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Friday, September 10, 2010

Baseball Practice - Running an Organized Practice

Baseball Practice - Running an Organized Practice
By guest author: Rick J Miller

The key to running an organized baseball practice is planning and consistency so players know what to expect each and every practice. Early in the season practices will always seem less organized but as the players become accustomed to the routine your practice sessions will run more smoothly and the players will receive much more benefit in less time and your players will have more fun.

If you are running a youth practice you may not have assistant coaches but enlisting parents to help will get parents involved giving them more time with their children and build their support. Parents that help must have clearly defined instructions on each drill and clear instruction on being impartial. I have found a preseason meeting with parents with a handout explaining the goals and instructions for each drill is a great way to organize parents and will help you organize your practice schedule.

Having a consistent practice schedule helps organize your baseball practice. Divide your practice time into time slots where you work on different facets of the game and always keep these time slots in the same order just changing the drills. For instance having players show up and start playing catch down one of the outfield foul lines, then go to stretching, then move to team defensive drills, then individual defensive drills then individual hitting drills and finally conditioning. Structuring your practice this way will help players learn a routine and know where they should be and what to expect next.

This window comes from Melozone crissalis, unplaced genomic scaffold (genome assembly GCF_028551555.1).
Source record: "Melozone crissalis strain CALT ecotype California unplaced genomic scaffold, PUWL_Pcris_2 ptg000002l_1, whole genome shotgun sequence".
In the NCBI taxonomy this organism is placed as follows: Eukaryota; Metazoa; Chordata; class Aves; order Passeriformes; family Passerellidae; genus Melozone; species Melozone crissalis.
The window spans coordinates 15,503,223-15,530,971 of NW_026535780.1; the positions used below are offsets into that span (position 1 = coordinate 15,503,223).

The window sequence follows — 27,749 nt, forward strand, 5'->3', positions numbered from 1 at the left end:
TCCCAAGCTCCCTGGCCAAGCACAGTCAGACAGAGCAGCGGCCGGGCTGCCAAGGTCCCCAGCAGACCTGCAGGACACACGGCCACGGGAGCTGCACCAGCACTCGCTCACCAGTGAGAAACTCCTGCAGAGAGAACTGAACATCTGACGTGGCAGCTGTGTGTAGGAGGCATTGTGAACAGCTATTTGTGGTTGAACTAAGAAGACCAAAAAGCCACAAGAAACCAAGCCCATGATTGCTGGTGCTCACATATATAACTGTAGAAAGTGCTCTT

Dividing your players into small groups during stretching and using a drill station practice organization for individual drills keeps players busy during practice and is more efficient. To give an example of a station practice plan for individual fielding drills would be to divide players into groups of four. Setting up one station for fielding ground balls on the third base line and making throws to first. In right field set up a station for outfielder drills catching fly balls and hitting the cut off man. In left field set up a station for players to work on fielding bunts and making a short throw. The size of your groups should not be more than four, the time spent at each stations and the amount of stations depends on time available, and the amount of players.

Running a station style baseball practice limits dead time for the players keeping their interest. Just as much care should be taken to plan for safety as well as the drills, consider where the balls will be flying and position your stations accordingly. Make sure helmets are available in hitting drills. Practice will seem a little confusing at first but you will find a station type baseball practice will take less time and be much more organized once players have been through the drills the first time.

Rick has been a baseball coach and has experience running a baseball practice for over thirty years. Rick has been fortunate in his coaching career to work with several high major league draft choices plus several division I college players as well as scores of players that have played junior college. Rick has built a website teaching parents how to run an effective baseball practice. Don't worry if you don't have the experience and knowledge to run fielding drills or batting drills doing this is very easy. Visit my website by clicking the links below.

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  1. Great Post, Nick...Those early season practices are tough but necessary...I totally agree that drills station is great especially keeping the players active and out of trouble...

  2. Thanks Tom for using this article I am flattered. Consistency is very big for younger players. Mixing in new drills that build on prior drills slowly during the season will help prevent confusion. Thanks again.


Hello Baseball Friend,
I welcome any comments or suggestions. If you have a question or a topic that you would like to read about, please leave a comment and I will try to address that topic as soon as I can. Good luck in the coming season!
Have a great day, Nick